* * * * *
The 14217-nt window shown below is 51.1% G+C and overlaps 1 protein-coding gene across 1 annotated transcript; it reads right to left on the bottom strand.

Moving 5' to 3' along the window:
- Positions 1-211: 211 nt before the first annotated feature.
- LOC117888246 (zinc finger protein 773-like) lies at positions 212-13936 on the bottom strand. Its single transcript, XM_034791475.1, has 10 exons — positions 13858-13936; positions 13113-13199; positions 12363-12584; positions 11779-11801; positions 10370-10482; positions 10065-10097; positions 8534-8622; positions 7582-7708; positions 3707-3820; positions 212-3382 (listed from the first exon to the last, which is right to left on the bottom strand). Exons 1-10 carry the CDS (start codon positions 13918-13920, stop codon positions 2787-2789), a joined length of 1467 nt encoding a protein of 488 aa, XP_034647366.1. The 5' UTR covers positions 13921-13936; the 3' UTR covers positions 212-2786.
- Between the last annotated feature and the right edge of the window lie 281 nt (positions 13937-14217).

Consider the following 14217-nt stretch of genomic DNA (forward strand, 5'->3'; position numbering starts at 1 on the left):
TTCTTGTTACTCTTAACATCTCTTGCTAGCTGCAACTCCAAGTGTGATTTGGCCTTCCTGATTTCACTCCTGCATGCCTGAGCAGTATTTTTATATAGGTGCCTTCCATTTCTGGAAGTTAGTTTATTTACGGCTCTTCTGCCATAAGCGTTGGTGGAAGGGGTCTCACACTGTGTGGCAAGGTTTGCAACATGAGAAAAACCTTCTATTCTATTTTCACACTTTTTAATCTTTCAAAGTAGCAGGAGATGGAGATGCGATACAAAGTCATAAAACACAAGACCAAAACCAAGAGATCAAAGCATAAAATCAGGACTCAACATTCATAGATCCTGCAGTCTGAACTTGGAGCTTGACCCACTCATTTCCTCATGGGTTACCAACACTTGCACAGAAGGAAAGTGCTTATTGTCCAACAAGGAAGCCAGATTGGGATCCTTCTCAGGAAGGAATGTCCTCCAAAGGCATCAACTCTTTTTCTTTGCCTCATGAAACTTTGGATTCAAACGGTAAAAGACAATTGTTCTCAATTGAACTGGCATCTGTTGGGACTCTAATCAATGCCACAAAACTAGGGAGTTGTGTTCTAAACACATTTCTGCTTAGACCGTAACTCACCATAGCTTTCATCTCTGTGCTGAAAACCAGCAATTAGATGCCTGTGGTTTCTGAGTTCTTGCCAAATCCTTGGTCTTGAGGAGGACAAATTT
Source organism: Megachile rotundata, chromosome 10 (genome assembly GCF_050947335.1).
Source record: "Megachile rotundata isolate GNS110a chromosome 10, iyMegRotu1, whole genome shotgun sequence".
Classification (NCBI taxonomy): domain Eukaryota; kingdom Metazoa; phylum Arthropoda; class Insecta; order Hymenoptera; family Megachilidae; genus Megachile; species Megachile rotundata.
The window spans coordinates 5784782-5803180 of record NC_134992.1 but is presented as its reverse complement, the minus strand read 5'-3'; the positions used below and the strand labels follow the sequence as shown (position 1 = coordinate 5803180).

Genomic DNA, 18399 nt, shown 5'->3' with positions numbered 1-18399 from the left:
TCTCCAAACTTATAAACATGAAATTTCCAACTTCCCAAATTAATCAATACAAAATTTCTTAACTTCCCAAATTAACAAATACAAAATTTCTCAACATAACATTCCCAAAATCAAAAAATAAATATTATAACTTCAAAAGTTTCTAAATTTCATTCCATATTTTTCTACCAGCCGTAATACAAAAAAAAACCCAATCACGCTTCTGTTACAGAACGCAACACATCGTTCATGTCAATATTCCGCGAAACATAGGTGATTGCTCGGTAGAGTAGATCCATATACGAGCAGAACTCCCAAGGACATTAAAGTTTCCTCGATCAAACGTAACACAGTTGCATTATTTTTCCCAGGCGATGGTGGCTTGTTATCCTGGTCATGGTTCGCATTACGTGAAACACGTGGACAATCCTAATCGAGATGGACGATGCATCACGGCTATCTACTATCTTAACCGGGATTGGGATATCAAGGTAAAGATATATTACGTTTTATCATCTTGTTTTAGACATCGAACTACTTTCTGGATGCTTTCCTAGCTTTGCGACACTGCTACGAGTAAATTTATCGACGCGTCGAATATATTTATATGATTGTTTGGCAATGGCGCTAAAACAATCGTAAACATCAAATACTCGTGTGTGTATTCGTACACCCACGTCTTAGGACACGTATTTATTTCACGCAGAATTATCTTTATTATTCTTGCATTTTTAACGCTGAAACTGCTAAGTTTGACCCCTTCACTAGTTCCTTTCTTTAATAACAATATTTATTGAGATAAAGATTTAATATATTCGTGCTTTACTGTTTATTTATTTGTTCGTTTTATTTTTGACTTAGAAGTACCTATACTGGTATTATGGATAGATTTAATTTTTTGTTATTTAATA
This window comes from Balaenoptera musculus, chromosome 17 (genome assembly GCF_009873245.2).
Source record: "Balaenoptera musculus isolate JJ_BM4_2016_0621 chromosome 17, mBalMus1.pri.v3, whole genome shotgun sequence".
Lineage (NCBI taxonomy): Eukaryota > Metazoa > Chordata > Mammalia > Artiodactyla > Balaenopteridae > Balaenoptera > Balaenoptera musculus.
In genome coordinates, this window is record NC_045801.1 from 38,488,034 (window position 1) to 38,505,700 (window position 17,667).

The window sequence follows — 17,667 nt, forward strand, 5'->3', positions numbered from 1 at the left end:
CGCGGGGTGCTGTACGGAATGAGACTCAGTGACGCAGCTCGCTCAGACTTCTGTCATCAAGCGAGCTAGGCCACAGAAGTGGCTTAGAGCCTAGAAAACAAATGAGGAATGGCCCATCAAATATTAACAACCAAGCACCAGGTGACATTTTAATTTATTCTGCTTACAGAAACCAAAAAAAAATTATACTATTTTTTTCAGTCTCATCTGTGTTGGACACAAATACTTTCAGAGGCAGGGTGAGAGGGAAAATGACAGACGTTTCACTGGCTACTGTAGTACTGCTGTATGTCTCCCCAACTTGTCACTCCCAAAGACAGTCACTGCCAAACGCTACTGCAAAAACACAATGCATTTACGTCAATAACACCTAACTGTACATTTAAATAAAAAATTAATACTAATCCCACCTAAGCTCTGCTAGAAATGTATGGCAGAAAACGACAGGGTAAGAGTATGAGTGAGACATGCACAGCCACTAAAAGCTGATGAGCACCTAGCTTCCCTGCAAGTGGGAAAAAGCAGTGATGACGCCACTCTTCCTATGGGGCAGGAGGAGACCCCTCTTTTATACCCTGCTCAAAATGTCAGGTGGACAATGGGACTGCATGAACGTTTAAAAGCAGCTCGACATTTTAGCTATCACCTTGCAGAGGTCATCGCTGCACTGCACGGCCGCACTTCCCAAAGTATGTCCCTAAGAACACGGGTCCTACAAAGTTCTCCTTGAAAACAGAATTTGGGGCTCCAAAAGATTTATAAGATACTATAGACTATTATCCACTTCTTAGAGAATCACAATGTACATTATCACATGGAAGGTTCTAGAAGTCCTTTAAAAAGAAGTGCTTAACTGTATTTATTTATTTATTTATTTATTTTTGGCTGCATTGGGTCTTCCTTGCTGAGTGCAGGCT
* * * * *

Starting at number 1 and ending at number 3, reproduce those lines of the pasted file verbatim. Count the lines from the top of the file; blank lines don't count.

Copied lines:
The 14217-nt window shown below is 51.1% G+C and overlaps 1 protein-coding gene across 1 annotated transcript; it reads right to left on the bottom strand.

Moving 5' to 3' along the window:
- Positions 1-211: 211 nt before the first annotated feature.